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3.00/5 (2 votes)
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File in text
C++
Excalibur
150
Throwing Stars
15
Rapier
200
Bow and Arrow
100

My code to read them by text
C++
...
struct Weapon
{
    char name[MAXNAME];
    int strength;
};
...
Weapon wp[WPNUM];
ifstream infile;
...
for (int i = 0; i < WPNUM; i++)
{
    infile.getline(wp[i], MAXNAME, '\n');
    cout << wp[i].name << endl;
    infile >> wp[i].strength;
    cout << wp[i].strength << endl;
}
...

But it doesn't work. Anyone can help? Thanks in advance.

Edit: Changed the title to reflect what the problem really is and got rid of some superfluous stuff.
Posted
Updated 18-May-12 21:32pm
v2
Comments
Mohibur Rashid 18-May-12 21:57pm    
What was it suppose to do?
Aescleal 19-May-12 3:29am    
I gave the question a 5 even though the question was fairly bad in it's presentation 'cause:

- It was pretty easy to see what the questioner was on about
- Problems with extraction operators interacting with getline are pretty common and if it can be answered for one person it can be helpful for loads of people. As most people have their visibility filters set to 3.0 or less this question would become invisible and I didn't want that

There's a couple of problems I can see here:

- you're not checking for the end of the file or something else going wrong with the stream.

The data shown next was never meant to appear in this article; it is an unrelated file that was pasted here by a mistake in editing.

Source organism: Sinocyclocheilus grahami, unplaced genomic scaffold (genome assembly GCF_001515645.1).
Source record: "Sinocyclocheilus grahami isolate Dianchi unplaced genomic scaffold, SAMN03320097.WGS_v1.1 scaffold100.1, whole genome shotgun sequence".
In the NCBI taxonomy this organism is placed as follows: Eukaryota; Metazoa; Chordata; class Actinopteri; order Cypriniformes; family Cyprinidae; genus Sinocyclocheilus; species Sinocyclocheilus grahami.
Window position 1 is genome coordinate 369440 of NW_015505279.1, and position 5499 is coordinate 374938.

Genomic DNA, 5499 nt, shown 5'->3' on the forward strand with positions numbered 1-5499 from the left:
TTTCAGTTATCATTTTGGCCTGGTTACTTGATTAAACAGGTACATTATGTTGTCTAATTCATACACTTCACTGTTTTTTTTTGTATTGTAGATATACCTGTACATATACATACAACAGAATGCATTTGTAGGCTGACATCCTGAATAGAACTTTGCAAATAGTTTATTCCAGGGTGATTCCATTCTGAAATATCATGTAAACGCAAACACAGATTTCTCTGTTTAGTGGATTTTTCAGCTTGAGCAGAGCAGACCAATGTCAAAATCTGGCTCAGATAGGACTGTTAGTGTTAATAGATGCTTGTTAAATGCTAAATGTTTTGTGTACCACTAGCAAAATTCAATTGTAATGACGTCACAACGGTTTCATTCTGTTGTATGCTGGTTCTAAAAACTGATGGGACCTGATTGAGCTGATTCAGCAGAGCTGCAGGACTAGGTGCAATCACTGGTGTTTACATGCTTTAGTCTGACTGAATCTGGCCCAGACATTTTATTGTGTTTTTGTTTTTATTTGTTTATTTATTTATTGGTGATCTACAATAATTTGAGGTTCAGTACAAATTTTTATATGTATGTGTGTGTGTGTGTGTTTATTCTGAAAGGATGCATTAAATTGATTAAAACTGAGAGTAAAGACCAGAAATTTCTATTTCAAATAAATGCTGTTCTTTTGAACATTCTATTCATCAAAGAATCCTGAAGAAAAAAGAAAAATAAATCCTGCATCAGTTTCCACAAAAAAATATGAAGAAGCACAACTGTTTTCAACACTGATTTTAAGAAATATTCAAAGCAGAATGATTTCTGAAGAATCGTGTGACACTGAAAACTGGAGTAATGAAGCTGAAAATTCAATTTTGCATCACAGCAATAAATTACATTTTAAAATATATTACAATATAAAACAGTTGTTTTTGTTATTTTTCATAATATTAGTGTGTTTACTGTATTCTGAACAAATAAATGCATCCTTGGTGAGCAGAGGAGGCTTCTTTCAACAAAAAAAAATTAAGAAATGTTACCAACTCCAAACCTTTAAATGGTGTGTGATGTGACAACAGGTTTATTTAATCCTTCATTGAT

- you're using the member version of getline, use the free function version instead
- using an extractor on a stream doesn't remove any white-space after it so getline will be reading an empty string

Use something like:

C++
int read_integer_from_stream( std::istream &from )
{
	int n; from >> n;
	std::string rest_of_line;
	std::getline( from, rest_of_line );
	return n;
}


Oh, and don't use arrays, this isn't 1994. Try using std::vector and std::string - they're far safer. And presuming weapon's actually going to be used for something make it a class.

End of sermon :-)

PS: Actually it's not the end of the sermon... Looking at the previous solution and criticising it for not being C++ but a bastard breed of C and C++ I thought I should put my money where my mouth is and knock up a quick idea of how I'd approach the problem:
C++
#include <sstream>
#include <vector>
#include <iterator>
#include <string>

int read_integer_from_stream( std::istream &from )
{
    int n; from >> n;
    std::string rest_of_line;